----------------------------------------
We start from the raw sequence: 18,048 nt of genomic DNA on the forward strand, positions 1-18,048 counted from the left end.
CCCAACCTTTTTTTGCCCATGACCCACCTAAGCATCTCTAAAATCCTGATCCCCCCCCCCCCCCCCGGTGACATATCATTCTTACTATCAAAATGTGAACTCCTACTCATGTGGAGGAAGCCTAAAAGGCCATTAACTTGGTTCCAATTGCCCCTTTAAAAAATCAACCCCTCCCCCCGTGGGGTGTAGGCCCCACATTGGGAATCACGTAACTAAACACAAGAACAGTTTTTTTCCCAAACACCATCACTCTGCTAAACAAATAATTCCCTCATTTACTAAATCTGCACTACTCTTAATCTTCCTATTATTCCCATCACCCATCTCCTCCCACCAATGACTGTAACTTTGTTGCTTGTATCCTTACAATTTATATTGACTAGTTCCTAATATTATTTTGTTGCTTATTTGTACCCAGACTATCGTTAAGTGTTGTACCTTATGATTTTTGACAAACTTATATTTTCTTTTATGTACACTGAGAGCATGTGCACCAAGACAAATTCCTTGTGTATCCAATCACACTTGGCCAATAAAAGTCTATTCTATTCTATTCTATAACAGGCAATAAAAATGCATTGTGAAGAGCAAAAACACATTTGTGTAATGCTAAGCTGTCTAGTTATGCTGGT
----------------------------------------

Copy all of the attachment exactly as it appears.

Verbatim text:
We start from the raw sequence: 18,048 nt of genomic DNA on the forward strand, positions 1-18,048 counted from the left end.
CCCAACCTTTTTTTGCCCATGACCCACCTAAGCATCTCTAAAATCCTGATCCCCCCCCCCCCCCCCGGTGACATATCATTCTTACTATCAAAATGTGAACTCCTACTCATGTGGAGGAAGCCTAAAAGGCCATTAACTTGGTTCCAATTGCCCCTTTAAAAAATCAACCCCTCCCCCCGTGGGGTGTAGGCCCCACATTGGGAATCACGTAACTAAACACAAGAACAGTTTTTTTCCCAAACACCATCACTCTGCTAAACAAATAATTCCCTCATTTACTAAATCTGCACTACTCTTAATCTTCCTATTATTCCCATCACCCATCTCCTCCCACCAATGACTGTAACTTTGTTGCTTGTATCCTTACAATTTATATTGACTAGTTCCTAATATTATTTTGTTGCTTATTTGTACCCAGACTATCGTTAAGTGTTGTACCTTATGATTTTTGACAAACTTATATTTTCTTTTATGTACACTGAGAGCATGTGCACCAAGACAAATTCCTTGTGTATCCAATCACACTTGGCCAATAAAAGTCTATTCTATTCTATTCTATAACAGGCAATAAAAATGCATTGTGAAGAGCAAAAACACATTTGTGTAATGCTAAGCTGTCTAGTTATGCTGGT